Intentions are objective by the culpability of their omission

In any particular political event, a skeptic can take up the position that you do not know the intention behind the event, and therefore you cannot ascribe the meaning to it that you have. For instance, if Israel decides to build on top of one of the few villages depopulated during the Nakba that remains standing, the skeptic can say that you don’t know that an anti-Palestinian motivation is behind the real estate project, and therefore your interpretation of the event is simply your own, and not any more valid than the interpretation of the developer who may simply not be motivated by the historical context of the land.

However, the intention to erase the village, to desecrate the rights of the owners of the houses from which they were stolen, remains there in the action even if these ideas never cross the mind of the developer. They intentions are there not by their presence, but by the moral judgement that accompanies their absence. For example, if a CEO could have known that his accountant was breaking the law, but chose to avoid going through the books to remain inculpable for the fraudulent accounts, he or she can still be held guilty under British common law. The CEO knew enough that s/he could have found out, and chose not to explore the possibility that there may have been something wrong.

No one in Israel simply does not know of the Nakba. Their society is in a constant upheaval about the “Arab question” – everyone knows that Arabs were displaced during the “War of Independence”, and the situation of the refugees is constantly reminded to them in the form of security threats and terrorist attacks. Therefore, if Israelis do not “know” about the Nakba, this not-knowing is a product of active denial, of choosing not to look into the questions of complexity in their own history. They can not-know about the refugees who want to return to their homes only if they implicitly know the refugees are there, and actively surpress any desires to find out more about the situation of the refugees.

The Israeli who does not know about the Nakba is not only like the CEO who avoids looking at the accounts, s/he is also like the person with anosognosia – the person who claims to be missing a limb but in fact possesses the limb. In Phenomenology of Perception, Merleau Ponty explains why the person suffering from anosognosia can only maintain ignorance of the presence of the limb they claim not to possess because they are implicitly aware of it – and therefore avoid situations in which the presence of the limb would become obvious and would challenge their idea of themselves as missing the limb. The anosognosia analogy is particularly pertinent when talking about the Israeli who claims not to be motivated by the need to erase the remaining Palestinian villages, because it captures the psychoanalytic form of the absence of knowledge about the Nakba. Only because the Israeli is profoundly aware of the Nakba, and of all its contemporary implications, can they so effectively avoid noticing it in their day to day life, and can they avoid having the thought cross their mind when they go about a construction project which will erase one of the last standing villages.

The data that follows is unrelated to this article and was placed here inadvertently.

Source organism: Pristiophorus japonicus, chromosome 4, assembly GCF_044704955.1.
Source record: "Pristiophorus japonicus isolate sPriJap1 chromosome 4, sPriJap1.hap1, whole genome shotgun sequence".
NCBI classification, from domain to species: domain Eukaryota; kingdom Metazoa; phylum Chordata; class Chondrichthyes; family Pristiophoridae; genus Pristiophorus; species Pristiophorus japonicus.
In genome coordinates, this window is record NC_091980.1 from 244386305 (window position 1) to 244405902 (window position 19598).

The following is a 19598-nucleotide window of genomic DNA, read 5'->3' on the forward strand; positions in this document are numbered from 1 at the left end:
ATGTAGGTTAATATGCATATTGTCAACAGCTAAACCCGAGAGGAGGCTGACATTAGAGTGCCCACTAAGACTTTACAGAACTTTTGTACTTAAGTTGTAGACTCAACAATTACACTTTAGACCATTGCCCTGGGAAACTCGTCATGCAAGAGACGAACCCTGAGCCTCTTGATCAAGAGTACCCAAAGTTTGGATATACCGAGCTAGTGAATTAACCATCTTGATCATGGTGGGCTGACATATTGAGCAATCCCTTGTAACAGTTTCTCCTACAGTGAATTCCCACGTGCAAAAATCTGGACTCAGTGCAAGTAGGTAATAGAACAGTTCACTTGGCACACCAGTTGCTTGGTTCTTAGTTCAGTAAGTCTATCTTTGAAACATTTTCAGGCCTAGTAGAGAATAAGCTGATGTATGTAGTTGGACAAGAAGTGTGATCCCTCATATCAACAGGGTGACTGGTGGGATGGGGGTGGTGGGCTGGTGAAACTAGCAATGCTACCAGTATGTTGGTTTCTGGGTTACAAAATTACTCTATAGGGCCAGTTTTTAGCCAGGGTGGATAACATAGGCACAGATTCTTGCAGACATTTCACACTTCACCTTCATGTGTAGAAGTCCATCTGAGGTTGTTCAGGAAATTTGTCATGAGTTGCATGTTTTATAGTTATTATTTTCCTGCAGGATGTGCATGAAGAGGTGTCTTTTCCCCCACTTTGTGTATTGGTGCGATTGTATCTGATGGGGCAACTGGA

While we might not consider anosognosia a moral problem (although, perhaps we might if it means the person becomes particularly un-useful in their society), we should consider the actively reproduced ignorance of the Nakba a moral problem – because the duties we have towards each other to live not only peacefully but respectfully are thwarted by the denial of this historical injustice. The fact that we can ascribe a moral character to this implicit activity allows us to recognize the objective presence of the intention to erase the history of the Nakba – its objective existence is not physical or mental, but normative – we can say that its propriety is a social fact about the situation, and therefore objective, while the question of its presence in the mind of any particular person is a subjective fact. Intentions, understood normatively, therefore exceed an individualistic analysis and exist properly only on the social, inter-subjective and historical plane.

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